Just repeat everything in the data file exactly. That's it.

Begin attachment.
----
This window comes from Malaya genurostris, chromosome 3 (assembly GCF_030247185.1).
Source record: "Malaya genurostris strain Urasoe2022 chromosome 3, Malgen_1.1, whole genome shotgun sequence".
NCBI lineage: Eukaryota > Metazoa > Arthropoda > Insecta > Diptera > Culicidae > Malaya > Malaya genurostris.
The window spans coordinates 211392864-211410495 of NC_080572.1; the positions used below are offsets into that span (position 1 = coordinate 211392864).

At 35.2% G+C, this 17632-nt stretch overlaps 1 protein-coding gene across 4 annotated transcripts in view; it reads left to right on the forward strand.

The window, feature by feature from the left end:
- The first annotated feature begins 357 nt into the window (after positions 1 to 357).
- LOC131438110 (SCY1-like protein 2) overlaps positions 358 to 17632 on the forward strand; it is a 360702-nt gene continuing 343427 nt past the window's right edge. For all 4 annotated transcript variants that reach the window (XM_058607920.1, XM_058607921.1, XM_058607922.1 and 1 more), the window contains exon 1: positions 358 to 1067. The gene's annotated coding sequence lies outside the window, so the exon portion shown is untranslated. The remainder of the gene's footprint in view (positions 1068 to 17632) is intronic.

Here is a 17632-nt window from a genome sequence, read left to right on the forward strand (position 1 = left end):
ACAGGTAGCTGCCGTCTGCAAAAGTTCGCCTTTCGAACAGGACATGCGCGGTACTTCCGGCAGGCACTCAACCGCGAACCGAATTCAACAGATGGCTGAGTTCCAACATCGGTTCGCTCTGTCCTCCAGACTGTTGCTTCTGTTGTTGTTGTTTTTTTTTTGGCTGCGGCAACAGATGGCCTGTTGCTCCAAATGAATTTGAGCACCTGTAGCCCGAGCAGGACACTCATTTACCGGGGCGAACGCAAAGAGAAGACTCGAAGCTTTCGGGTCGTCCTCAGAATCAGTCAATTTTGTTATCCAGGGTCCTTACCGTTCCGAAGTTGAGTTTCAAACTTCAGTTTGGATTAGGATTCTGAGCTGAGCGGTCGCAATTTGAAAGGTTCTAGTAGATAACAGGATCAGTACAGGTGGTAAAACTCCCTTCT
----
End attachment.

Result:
This window comes from Malaya genurostris, chromosome 3 (assembly GCF_030247185.1).
Source record: "Malaya genurostris strain Urasoe2022 chromosome 3, Malgen_1.1, whole genome shotgun sequence".
NCBI lineage: Eukaryota > Metazoa > Arthropoda > Insecta > Diptera > Culicidae > Malaya > Malaya genurostris.
The window spans coordinates 211392864-211410495 of NC_080572.1; the positions used below are offsets into that span (position 1 = coordinate 211392864).

At 35.2% G+C, this 17632-nt stretch overlaps 1 protein-coding gene across 4 annotated transcripts in view; it reads left to right on the forward strand.

The window, feature by feature from the left end:
- The first annotated feature begins 357 nt into the window (after positions 1 to 357).
- LOC131438110 (SCY1-like protein 2) overlaps positions 358 to 17632 on the forward strand; it is a 360702-nt gene continuing 343427 nt past the window's right edge. For all 4 annotated transcript variants that reach the window (XM_058607920.1, XM_058607921.1, XM_058607922.1 and 1 more), the window contains exon 1: positions 358 to 1067. The gene's annotated coding sequence lies outside the window, so the exon portion shown is untranslated. The remainder of the gene's footprint in view (positions 1068 to 17632) is intronic.

Here is a 17632-nt window from a genome sequence, read left to right on the forward strand (position 1 = left end):
ACAGGTAGCTGCCGTCTGCAAAAGTTCGCCTTTCGAACAGGACATGCGCGGTACTTCCGGCAGGCACTCAACCGCGAACCGAATTCAACAGATGGCTGAGTTCCAACATCGGTTCGCTCTGTCCTCCAGACTGTTGCTTCTGTTGTTGTTGTTTTTTTTTTGGCTGCGGCAACAGATGGCCTGTTGCTCCAAATGAATTTGAGCACCTGTAGCCCGAGCAGGACACTCATTTACCGGGGCGAACGCAAAGAGAAGACTCGAAGCTTTCGGGTCGTCCTCAGAATCAGTCAATTTTGTTATCCAGGGTCCTTACCGTTCCGAAGTTGAGTTTCAAACTTCAGTTTGGATTAGGATTCTGAGCTGAGCGGTCGCAATTTGAAAGGTTCTAGTAGATAACAGGATCAGTACAGGTGGTAAAACTCCCTTCT